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I'm still chewing over the issue of 'settling'.

My mother, and my aunts, understand what the word "settle" means, but the colloquial phrase, as used by Gottlieb, and understood by both me and the people who posted on this thread here, was not familiar to them. They were, of course, expected to marry; they were, of course, expected not to have sex until they were married; they were expected to be good girls, and they had the usual contemptible and completely enraging words for the not good girls.

(My mother and I had a number of arguments, debates, and all-out screaming fights when I was a young teenager because she'd raised me to be relatively practical and relatively logical, and some of those phrases struck me as sexist, hugely gender-biased, and entirely unfair. My father would very quietly pick up the newspaper and head out to the living room when we talked about these things because a) he had no opinions to offer and b) the words could easily become incendiary.)

But my mother's generation didn't use the term "settling" in the same way. And it occurs to me that there are reasons for that, one being that women were not considered capable of their own upkeep away from their parent's house; marriage wasn't a matter of romantic love; it was a matter of necessity, like finding a job. This, by the way, is not the way it was ever presented to me; this is hindsight. It was important to my mother that we all marry for love.

Yes, that was a digression.

What I am still wondering, however, is why "settling" has no real male counterpart. I asked my husband about it, and he understands and recognizes the term -- but it's a term that women use, and they apply it to other women. So I asked him what the male equivalent was. There was some silence and some thought, and then he admitted that no male equivalent came to mind.

So I asked him why.

He said that men in general don't talk to each other about relationships or relationship issues; they don't talk about their marriages, their wives, or, once they're no longer teenage boys, their sex life. If they're talking about relationship issues, they're almost always talking to women.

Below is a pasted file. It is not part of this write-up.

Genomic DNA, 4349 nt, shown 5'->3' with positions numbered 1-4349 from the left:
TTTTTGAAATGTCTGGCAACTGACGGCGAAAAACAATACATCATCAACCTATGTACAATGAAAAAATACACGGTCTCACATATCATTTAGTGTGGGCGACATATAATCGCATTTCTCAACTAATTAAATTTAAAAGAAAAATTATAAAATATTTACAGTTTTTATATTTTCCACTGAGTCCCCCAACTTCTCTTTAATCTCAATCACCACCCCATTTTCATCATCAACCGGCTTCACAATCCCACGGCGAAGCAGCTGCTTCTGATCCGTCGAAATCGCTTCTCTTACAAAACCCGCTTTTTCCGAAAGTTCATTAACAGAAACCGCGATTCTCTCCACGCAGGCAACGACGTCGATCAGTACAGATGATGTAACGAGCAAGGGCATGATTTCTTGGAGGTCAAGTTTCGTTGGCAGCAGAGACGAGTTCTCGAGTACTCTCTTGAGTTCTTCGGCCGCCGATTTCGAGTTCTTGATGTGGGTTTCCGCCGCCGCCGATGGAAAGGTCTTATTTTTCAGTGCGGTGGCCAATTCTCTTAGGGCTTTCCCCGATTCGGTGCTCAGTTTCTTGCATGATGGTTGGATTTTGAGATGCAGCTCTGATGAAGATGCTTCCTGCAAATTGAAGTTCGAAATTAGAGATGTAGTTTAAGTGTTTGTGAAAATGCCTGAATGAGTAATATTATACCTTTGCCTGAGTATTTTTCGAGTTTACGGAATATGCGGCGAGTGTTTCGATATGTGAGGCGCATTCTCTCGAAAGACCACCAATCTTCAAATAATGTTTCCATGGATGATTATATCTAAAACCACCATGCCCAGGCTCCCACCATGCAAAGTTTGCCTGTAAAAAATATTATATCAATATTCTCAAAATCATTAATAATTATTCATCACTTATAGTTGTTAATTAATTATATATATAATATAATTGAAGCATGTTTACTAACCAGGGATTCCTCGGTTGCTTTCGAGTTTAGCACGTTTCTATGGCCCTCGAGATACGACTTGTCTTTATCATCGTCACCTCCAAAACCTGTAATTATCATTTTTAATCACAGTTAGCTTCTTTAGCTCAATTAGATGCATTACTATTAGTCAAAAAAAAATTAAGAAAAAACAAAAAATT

So... why is this? Is it just the cultural context, that leftover conditioning that still requires women to be in relationships to be happy? Men are often lonely; is it just the social pressure not to talk about these things that prevents them from entering the same types of conversations, or are these conversations inherently pointless or boring?

Comments

greenmtnboy18
Mar. 12th, 2008 10:13 pm (UTC)
Alex, continued
I don't believe conversations about relationships, or about this concept of settling and all the ensuing thoughts, are boring, but I also recognize I'm not exactly Joe Everyman. I know other guys I could easily have these conversations with who would also not find them boring. But I definitely know MORE women who I HAVE had conversations like this with, who are much more interested in the topic, and in analyzing the whys/hows/wherefores.

On the whole concept of relatinships = happiness, I do believe we are all -- men and women alike -- conditioned to think that coupledom is the be-all, end-all, and that the definition of coupledom that we are handed is often incredibly damaging. I think men are less likely to ADMIT that they believe coupledom = happiness, although here I do see a significant difference between gay and straight men. My gay friends are much more frank than my straight friends about wanting a relationship. And men are certainly offered a much larger variety of ways to define themselves in our patriarchal society than by their relationship status. I do believe women disproportionately suffer from the relationship-mania.